excerpt from A Defence of Poetry

According to one mode of regarding those two classes of mental action, which are called reason and imagination, the former may be considered as mind contemplating the relations borne by one thought to another, however produced; and the latter, as mind acting upon those thoughts so as to colour them with its own light, and composing from them, as from elements, other thoughts, each containing within itself the principle of its own integrity.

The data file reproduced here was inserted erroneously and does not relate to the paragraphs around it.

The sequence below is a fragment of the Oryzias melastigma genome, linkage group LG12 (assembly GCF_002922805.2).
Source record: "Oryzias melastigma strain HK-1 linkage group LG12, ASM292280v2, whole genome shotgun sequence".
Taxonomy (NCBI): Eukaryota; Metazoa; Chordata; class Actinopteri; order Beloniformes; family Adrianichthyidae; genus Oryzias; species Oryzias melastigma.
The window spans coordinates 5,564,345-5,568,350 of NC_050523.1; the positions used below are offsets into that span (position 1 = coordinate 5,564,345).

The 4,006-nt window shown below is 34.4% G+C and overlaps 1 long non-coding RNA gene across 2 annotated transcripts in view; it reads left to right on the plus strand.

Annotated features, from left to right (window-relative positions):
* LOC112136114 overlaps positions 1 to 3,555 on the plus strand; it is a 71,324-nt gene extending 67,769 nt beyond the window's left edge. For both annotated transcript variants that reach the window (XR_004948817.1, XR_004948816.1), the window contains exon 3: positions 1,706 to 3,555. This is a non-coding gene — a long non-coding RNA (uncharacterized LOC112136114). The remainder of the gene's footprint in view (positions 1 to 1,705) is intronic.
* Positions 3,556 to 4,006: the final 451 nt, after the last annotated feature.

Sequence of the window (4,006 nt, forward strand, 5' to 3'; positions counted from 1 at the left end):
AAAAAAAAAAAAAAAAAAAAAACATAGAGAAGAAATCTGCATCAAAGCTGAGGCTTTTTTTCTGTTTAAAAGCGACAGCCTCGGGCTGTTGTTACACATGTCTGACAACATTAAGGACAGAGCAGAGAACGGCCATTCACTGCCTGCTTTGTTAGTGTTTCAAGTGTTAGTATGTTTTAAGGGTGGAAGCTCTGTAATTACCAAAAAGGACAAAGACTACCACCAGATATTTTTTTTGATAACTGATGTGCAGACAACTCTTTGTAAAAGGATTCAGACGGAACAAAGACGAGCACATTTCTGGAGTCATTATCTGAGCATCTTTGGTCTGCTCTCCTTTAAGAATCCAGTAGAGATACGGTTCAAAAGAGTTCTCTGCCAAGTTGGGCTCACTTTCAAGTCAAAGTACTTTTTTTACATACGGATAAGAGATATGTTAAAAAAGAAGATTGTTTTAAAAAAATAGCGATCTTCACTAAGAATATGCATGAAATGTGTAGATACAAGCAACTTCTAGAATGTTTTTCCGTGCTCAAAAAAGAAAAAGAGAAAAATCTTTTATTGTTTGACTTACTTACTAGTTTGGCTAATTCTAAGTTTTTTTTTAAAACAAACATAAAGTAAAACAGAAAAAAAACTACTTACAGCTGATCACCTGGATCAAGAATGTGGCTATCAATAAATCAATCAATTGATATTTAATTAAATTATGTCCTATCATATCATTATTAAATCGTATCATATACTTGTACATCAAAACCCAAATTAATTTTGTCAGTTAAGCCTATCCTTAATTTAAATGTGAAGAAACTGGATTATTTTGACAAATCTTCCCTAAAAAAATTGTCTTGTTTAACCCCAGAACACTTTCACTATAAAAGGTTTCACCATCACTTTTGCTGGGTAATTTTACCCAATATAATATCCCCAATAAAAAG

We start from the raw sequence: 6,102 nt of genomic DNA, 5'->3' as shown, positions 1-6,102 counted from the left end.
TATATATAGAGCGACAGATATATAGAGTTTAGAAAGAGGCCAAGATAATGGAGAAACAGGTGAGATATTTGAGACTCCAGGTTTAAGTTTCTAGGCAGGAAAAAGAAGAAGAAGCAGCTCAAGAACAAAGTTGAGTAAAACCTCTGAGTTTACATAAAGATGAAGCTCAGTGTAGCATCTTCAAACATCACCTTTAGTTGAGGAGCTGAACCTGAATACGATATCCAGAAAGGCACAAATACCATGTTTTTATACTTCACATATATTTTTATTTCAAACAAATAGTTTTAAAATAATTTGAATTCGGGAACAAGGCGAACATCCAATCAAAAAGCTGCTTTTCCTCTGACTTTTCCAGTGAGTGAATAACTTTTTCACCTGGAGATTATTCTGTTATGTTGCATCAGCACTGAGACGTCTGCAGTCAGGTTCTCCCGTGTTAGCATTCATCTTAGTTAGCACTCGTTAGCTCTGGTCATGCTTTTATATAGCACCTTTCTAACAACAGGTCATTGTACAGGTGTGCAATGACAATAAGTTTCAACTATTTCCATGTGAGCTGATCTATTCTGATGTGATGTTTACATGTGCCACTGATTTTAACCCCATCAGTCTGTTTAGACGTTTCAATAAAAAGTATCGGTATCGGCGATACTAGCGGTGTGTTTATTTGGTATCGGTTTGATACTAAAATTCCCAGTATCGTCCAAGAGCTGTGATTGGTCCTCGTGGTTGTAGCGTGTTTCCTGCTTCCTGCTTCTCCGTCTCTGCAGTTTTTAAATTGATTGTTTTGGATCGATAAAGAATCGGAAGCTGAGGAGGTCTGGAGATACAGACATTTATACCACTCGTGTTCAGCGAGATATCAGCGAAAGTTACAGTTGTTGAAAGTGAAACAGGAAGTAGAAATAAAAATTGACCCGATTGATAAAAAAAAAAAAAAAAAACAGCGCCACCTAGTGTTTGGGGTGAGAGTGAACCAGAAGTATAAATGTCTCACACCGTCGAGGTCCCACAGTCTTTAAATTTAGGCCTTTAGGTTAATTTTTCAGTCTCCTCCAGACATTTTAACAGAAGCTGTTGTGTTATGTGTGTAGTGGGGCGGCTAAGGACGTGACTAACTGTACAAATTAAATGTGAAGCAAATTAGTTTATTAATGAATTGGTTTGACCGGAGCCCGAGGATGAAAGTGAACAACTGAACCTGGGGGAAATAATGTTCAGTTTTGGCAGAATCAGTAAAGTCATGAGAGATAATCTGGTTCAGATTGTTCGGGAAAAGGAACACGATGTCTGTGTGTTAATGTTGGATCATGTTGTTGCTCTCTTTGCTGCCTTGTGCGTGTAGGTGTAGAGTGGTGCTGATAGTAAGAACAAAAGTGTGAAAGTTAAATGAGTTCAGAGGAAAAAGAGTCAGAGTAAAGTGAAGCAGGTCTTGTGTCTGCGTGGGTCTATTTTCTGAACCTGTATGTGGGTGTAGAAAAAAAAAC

NOTES: Imagination is the superior and active faculty of the mind. Shelley divides the mental faculty into two parts: reason and imagination. Reason implies a kind of logical process that enables one to connect ideas together and/or determine their relationships to one another. It is a passive thing. Imagination, meanwhile, acts upon those thoughts. It enables creation; it is the source of our artistic desires.